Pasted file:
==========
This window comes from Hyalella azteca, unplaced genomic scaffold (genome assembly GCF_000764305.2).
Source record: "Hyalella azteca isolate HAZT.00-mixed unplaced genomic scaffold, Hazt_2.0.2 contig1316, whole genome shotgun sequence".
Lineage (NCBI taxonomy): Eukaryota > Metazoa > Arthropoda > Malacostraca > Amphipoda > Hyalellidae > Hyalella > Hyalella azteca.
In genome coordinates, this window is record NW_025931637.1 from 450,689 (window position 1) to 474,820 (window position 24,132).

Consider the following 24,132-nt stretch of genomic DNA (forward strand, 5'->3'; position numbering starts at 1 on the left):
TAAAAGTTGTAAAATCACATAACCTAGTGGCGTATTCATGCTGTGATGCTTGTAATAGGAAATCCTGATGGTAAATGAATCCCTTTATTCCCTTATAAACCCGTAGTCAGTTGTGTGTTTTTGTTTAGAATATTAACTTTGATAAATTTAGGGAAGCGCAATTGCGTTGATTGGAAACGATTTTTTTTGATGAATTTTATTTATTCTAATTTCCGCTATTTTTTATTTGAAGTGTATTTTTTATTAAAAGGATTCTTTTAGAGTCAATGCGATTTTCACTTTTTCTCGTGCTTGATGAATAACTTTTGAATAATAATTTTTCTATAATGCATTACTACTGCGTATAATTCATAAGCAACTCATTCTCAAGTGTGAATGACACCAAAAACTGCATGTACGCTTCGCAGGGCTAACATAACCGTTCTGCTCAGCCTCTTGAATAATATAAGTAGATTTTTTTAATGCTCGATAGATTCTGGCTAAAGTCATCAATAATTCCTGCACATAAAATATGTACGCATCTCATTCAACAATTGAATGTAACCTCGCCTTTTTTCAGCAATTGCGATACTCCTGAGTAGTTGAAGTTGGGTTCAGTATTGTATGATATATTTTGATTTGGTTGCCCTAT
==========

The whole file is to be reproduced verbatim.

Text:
This window comes from Hyalella azteca, unplaced genomic scaffold (genome assembly GCF_000764305.2).
Source record: "Hyalella azteca isolate HAZT.00-mixed unplaced genomic scaffold, Hazt_2.0.2 contig1316, whole genome shotgun sequence".
Lineage (NCBI taxonomy): Eukaryota > Metazoa > Arthropoda > Malacostraca > Amphipoda > Hyalellidae > Hyalella > Hyalella azteca.
In genome coordinates, this window is record NW_025931637.1 from 450,689 (window position 1) to 474,820 (window position 24,132).

Consider the following 24,132-nt stretch of genomic DNA (forward strand, 5'->3'; position numbering starts at 1 on the left):
TAAAAGTTGTAAAATCACATAACCTAGTGGCGTATTCATGCTGTGATGCTTGTAATAGGAAATCCTGATGGTAAATGAATCCCTTTATTCCCTTATAAACCCGTAGTCAGTTGTGTGTTTTTGTTTAGAATATTAACTTTGATAAATTTAGGGAAGCGCAATTGCGTTGATTGGAAACGATTTTTTTTGATGAATTTTATTTATTCTAATTTCCGCTATTTTTTATTTGAAGTGTATTTTTTATTAAAAGGATTCTTTTAGAGTCAATGCGATTTTCACTTTTTCTCGTGCTTGATGAATAACTTTTGAATAATAATTTTTCTATAATGCATTACTACTGCGTATAATTCATAAGCAACTCATTCTCAAGTGTGAATGACACCAAAAACTGCATGTACGCTTCGCAGGGCTAACATAACCGTTCTGCTCAGCCTCTTGAATAATATAAGTAGATTTTTTTAATGCTCGATAGATTCTGGCTAAAGTCATCAATAATTCCTGCACATAAAATATGTACGCATCTCATTCAACAATTGAATGTAACCTCGCCTTTTTTCAGCAATTGCGATACTCCTGAGTAGTTGAAGTTGGGTTCAGTATTGTATGATATATTTTGATTTGGTTGCCCTAT